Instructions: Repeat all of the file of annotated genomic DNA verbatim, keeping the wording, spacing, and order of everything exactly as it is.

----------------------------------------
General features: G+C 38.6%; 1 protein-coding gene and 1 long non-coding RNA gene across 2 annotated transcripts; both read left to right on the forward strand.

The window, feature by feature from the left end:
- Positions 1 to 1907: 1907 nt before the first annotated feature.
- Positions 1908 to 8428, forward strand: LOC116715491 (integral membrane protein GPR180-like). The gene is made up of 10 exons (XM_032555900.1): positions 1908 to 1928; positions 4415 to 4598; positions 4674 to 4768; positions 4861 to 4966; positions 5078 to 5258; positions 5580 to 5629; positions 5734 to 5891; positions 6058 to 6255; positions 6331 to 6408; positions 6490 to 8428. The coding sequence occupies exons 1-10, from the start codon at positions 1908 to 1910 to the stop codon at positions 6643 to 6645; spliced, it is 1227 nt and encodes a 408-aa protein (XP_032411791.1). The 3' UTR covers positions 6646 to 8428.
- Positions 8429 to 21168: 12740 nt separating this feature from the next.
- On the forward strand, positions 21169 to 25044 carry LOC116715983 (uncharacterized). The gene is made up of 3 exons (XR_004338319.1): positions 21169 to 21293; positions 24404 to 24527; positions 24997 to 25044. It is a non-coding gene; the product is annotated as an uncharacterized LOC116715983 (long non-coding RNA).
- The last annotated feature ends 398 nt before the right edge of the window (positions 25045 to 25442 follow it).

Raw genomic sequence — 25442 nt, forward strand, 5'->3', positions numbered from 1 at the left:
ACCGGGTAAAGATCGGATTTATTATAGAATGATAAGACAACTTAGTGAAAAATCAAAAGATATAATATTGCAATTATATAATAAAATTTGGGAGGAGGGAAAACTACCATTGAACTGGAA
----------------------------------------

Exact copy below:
General features: G+C 38.6%; 1 protein-coding gene and 1 long non-coding RNA gene across 2 annotated transcripts; both read left to right on the forward strand.

The window, feature by feature from the left end:
- Positions 1 to 1907: 1907 nt before the first annotated feature.
- Positions 1908 to 8428, forward strand: LOC116715491 (integral membrane protein GPR180-like). The gene is made up of 10 exons (XM_032555900.1): positions 1908 to 1928; positions 4415 to 4598; positions 4674 to 4768; positions 4861 to 4966; positions 5078 to 5258; positions 5580 to 5629; positions 5734 to 5891; positions 6058 to 6255; positions 6331 to 6408; positions 6490 to 8428. The coding sequence occupies exons 1-10, from the start codon at positions 1908 to 1910 to the stop codon at positions 6643 to 6645; spliced, it is 1227 nt and encodes a 408-aa protein (XP_032411791.1). The 3' UTR covers positions 6646 to 8428.
- Positions 8429 to 21168: 12740 nt separating this feature from the next.
- On the forward strand, positions 21169 to 25044 carry LOC116715983 (uncharacterized). The gene is made up of 3 exons (XR_004338319.1): positions 21169 to 21293; positions 24404 to 24527; positions 24997 to 25044. It is a non-coding gene; the product is annotated as an uncharacterized LOC116715983 (long non-coding RNA).
- The last annotated feature ends 398 nt before the right edge of the window (positions 25045 to 25442 follow it).

Raw genomic sequence — 25442 nt, forward strand, 5'->3', positions numbered from 1 at the left:
ACCGGGTAAAGATCGGATTTATTATAGAATGATAAGACAACTTAGTGAAAAATCAAAAGATATAATATTGCAATTATATAATAAAATTTGGGAGGAGGGAAAACTACCATTGAACTGGAA